help with adoption

Post Adoption Guilt – I Feel So Guilty, Is This Normal?

Dear Megan,

I’m feeling guilty.  I was contacted by my son who I gave up 49 years ago.  He found me because adoption records are now open in my state.  In his email he says he had a great upbringing, wonderful parents, and has a great job and partner.  I was 19 and still in school when I gave him up.  He contacted is bio father first and was turned away, and I think this bothers him.  I have been married for over 40 years and my husband knows about my son, but my other children don’t.  I have been crying off and on since he reached out to me, feeling so guilty.  Any information would be helpful.  – C.S.

Everything you are feeling is absolutely normal

Dear C.S.,

Reuniting with the child you gave up so long ago is almost certainly going to cause all of the feelings you’ve described–sadness, feeling guilty, and suffering the loss.  These feelings are very normal.  I gave my son up 30 years ago in an open adoption.  I have seen him grow up and we have met several times.  He has also met my husband and daughters.  I tell you this because to this day I have feelings of sadness and grief over the loss.  For most women it never really goes away; we just learn to cope with it.  Some of us better than others depending on where we are in our lives and the strength of our support systems.

Find emotional support and connection in other birth mothers

megan with birth mother post delivery imageIn my experience, many birth mothers have found great comfort in connecting with a community of birth mothers.  Knowing you are not alone can be incredibly empowering.  As you sort through feeling guilty, you can better talk with your son about the things that are possibly bothering you both.  His bio father,  for instance.  Sometimes birth fathers get more comfortable with reuniting over time.   Your son  should be patient with him, and perhaps you can offer some insight or stories into his bio father’s life that will satisfy his need for information in the interim.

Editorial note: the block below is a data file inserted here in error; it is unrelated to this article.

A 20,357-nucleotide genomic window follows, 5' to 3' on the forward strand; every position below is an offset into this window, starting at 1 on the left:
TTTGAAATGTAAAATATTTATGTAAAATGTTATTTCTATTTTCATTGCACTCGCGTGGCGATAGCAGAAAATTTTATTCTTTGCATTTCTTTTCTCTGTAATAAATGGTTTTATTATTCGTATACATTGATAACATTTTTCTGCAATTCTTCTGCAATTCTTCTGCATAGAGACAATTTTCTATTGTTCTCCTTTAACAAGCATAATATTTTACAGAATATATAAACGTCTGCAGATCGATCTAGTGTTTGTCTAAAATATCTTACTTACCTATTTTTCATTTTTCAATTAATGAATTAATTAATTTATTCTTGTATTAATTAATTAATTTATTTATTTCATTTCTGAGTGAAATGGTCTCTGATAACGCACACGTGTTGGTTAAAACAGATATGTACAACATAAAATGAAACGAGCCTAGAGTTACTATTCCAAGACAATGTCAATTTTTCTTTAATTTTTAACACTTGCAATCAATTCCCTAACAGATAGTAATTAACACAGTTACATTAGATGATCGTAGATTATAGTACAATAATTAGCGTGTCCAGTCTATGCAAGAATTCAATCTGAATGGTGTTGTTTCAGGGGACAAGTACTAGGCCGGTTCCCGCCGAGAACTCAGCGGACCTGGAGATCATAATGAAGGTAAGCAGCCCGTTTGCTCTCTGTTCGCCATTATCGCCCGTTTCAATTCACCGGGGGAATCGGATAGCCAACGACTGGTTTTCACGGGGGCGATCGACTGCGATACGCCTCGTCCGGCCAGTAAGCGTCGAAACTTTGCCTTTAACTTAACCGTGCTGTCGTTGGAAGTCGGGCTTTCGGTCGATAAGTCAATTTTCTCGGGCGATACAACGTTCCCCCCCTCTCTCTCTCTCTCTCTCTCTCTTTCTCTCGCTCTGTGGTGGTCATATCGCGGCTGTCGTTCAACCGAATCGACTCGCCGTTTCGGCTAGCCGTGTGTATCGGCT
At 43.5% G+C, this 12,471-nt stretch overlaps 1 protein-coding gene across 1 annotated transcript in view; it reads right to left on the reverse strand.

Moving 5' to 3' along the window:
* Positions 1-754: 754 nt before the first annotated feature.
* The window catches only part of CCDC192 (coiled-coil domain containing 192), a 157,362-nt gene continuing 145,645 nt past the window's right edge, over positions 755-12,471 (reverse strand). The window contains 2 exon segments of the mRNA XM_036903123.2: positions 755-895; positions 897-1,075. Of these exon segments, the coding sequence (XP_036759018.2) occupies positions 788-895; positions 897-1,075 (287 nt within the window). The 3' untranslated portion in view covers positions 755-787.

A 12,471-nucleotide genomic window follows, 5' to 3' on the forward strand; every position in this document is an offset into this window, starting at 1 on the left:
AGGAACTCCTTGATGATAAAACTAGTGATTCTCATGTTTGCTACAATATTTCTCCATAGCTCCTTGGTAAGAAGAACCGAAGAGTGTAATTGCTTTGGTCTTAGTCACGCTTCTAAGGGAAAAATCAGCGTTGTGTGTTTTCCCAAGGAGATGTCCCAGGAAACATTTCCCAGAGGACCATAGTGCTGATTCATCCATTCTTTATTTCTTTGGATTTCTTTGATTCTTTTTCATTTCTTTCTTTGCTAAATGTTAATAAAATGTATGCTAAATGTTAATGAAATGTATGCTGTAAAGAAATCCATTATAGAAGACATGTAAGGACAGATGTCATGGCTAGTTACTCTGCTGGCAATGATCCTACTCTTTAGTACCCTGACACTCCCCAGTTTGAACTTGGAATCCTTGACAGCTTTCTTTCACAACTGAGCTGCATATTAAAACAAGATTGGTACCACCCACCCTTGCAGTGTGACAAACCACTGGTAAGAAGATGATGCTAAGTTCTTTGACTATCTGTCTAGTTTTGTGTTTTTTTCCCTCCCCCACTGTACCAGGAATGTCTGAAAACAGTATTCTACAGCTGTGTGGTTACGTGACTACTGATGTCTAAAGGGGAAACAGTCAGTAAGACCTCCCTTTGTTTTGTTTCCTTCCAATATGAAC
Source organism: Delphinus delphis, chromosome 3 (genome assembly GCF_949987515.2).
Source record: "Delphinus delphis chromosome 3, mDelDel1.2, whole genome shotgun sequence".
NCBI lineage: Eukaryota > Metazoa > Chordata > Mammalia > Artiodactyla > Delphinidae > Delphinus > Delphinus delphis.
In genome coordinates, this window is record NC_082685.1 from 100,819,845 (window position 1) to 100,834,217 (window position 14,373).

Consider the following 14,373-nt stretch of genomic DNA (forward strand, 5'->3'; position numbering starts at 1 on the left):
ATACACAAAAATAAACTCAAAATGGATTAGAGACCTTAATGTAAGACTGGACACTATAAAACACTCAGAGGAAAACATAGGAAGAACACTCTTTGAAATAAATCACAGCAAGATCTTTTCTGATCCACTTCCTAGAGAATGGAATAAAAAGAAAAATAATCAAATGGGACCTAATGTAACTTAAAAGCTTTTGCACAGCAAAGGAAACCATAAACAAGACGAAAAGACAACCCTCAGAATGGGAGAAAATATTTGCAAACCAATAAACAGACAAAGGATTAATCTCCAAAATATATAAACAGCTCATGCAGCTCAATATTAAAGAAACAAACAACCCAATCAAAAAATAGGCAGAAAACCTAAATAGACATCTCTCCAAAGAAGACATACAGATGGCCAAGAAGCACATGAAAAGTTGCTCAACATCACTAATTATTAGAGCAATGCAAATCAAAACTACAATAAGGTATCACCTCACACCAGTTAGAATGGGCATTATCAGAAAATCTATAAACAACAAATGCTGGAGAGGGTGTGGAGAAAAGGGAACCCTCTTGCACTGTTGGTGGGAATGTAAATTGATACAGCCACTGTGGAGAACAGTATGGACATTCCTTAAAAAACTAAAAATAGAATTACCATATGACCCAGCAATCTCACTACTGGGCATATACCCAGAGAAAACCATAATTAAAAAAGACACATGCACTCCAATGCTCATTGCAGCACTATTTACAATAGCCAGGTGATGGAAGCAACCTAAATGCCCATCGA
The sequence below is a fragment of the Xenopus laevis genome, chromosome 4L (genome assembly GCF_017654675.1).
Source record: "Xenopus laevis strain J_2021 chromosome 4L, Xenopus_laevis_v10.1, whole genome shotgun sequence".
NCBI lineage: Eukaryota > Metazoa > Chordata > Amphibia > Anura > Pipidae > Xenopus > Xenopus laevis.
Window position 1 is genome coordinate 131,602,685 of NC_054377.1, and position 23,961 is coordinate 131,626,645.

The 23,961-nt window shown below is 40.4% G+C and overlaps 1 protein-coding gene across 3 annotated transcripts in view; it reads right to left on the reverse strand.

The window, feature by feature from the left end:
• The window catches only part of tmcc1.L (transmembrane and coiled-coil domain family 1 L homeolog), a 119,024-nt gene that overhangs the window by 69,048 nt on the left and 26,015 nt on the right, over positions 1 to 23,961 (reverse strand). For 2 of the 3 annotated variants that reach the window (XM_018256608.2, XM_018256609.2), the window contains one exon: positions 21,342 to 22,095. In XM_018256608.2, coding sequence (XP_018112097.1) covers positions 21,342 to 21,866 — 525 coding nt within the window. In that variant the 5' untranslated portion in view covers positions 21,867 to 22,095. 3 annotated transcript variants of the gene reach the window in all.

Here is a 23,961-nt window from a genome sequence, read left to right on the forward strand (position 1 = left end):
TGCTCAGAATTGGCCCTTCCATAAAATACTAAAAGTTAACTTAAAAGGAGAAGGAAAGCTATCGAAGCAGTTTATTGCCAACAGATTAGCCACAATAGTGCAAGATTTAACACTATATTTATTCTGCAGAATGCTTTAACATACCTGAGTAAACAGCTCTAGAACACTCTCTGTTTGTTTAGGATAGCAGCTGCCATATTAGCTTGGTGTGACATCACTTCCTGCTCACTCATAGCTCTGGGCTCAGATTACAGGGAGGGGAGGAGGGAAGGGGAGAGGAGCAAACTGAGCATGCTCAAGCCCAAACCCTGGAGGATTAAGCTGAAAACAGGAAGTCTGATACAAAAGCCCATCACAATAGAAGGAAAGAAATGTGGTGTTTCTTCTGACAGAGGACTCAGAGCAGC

There are two organizations who work directly with birth mothers to offer community and support, and ultimately, empowerment.  These are and

I’m so glad you reached out to me today.  It’s a really important first step.  I hope you will continue to reach out and find a community of support as you process these complicated feelings.  Please stay in touch and let me know how you’re doing.

All  my best, Megan

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Are you pregnant and thinking about adoption for your baby? I can help. You can send me your questions about adoption or ask me to send you more information. Your communication with me is always confidential, and you’re never under any obligation to do an adoption. I’m here to help, not to pressure you or tell you what to do.


Megan Cohen, Birth Attorney

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